The business this year wasn't as divisive as some years, so it was nice to have a kind of a Sabbath year--time to just spend together and look toward the future. Last year we overhauled our whole structure: committees, boards, etc., and revamped our budget process. The goal is to not just do what we've always done, and not just work with the people we agree with, but to try to integrate the work we're doing of teaching the gospel and doing social justice stuff. So this year the new boards came up with ministry plans and dream budgets, new staff positions and new goals. We approved a budget less than their dream budget, but of course that's life!

Overall this year our sessions seemed hope-filled as we looked toward the future. The verse that we did lectio divina on for the last business session was this one:

“In the last days it will be, God declares,
that I will pour out my Spirit upon all flesh,
and your sons and your daughters shall prophesy,
and your young men shall see visions,
and your old men shall dream dreams.
Even upon my slaves, both men and women,
in those days I will pour out my Spirit;
and they shall prophesy. "

It's found in Acts 2:17-18 and Joel 2:26-28. To me it was my prayer for our yearly meeting, for all Friends, and for the whole world. I desire for God to pour out God's Spirit so powerfully that we all get carried away in its wholeness and life--so swept away that we forget our petty differences, so swept away that we overflow with God's love toward those we consider "oppressed" and "outsiders," so swept away that we stop waiting for someone else to take the lead and just start living out our beliefs with joyful abandon.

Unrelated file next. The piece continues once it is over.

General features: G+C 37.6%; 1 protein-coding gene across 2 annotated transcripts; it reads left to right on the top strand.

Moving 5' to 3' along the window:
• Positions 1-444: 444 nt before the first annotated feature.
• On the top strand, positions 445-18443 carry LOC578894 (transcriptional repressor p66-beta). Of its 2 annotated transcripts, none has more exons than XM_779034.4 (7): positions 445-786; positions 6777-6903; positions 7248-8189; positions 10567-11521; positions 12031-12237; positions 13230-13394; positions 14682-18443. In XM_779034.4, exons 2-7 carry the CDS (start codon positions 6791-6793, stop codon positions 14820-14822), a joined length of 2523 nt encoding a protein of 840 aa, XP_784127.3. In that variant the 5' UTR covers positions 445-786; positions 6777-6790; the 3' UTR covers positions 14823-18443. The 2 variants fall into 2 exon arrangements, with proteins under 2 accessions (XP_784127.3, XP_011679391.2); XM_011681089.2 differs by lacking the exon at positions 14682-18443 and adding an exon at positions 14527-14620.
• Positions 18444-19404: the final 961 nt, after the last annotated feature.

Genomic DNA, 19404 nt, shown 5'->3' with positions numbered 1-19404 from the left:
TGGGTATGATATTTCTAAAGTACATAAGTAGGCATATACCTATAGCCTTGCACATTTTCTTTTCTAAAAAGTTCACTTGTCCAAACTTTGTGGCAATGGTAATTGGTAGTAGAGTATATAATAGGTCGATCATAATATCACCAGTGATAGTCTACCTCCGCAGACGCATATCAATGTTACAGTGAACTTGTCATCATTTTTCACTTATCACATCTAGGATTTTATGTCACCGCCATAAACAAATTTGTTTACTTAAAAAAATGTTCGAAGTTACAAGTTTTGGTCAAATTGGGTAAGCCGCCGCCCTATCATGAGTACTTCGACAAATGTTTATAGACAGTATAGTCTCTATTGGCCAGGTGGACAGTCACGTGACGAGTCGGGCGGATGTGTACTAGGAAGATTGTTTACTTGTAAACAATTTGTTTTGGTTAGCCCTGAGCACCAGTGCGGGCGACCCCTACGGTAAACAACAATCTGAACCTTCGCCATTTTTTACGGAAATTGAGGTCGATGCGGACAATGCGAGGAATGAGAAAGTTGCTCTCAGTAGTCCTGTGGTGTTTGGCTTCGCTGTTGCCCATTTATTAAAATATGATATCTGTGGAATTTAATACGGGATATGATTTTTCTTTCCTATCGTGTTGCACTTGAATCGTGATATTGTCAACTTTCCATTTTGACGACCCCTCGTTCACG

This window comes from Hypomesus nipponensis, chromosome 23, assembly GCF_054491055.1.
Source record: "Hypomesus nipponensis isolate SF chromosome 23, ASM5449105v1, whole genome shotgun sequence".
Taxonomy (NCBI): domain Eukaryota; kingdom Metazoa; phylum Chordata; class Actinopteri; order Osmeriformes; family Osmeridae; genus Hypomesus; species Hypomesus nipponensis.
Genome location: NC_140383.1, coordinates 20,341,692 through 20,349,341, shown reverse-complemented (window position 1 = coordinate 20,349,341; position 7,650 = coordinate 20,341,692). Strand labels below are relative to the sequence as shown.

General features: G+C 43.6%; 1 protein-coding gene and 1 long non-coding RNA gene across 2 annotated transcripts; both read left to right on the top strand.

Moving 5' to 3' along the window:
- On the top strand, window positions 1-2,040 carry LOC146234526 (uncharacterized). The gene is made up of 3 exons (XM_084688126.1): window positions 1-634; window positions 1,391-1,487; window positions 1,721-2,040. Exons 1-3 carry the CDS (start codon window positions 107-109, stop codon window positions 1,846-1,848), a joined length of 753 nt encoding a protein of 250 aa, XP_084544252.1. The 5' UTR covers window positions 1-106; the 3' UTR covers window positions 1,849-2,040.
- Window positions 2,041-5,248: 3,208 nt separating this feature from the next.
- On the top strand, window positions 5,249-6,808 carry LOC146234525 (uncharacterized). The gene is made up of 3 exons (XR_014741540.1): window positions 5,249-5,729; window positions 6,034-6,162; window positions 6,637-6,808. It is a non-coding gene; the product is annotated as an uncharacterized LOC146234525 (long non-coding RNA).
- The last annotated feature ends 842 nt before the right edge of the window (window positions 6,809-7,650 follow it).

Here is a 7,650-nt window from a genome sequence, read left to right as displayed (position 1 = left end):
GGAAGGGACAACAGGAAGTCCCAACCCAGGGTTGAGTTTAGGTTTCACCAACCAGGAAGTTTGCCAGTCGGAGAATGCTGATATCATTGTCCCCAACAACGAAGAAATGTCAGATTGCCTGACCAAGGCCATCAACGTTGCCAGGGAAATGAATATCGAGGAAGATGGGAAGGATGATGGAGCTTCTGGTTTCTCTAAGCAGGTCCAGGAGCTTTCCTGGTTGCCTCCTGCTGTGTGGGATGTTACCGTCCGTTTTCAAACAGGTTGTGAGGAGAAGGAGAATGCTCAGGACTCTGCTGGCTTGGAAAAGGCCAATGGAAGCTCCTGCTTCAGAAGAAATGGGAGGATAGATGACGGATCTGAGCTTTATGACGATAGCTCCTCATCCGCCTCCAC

Let it be so, for me and for you.

Friday, July 13, 2007


My husband and I went back-
packing this week with our 5-month-
old son and a friend. We were out for two nights, and it was beautiful weather, lovely scenery, and a good time was had by all. I enjoy backpacking because it's so nice to be away from civilization and realize how much you can live without, and then it's so nice to be home and realize how grateful I am to have things like running water and a place to get away from most bugs!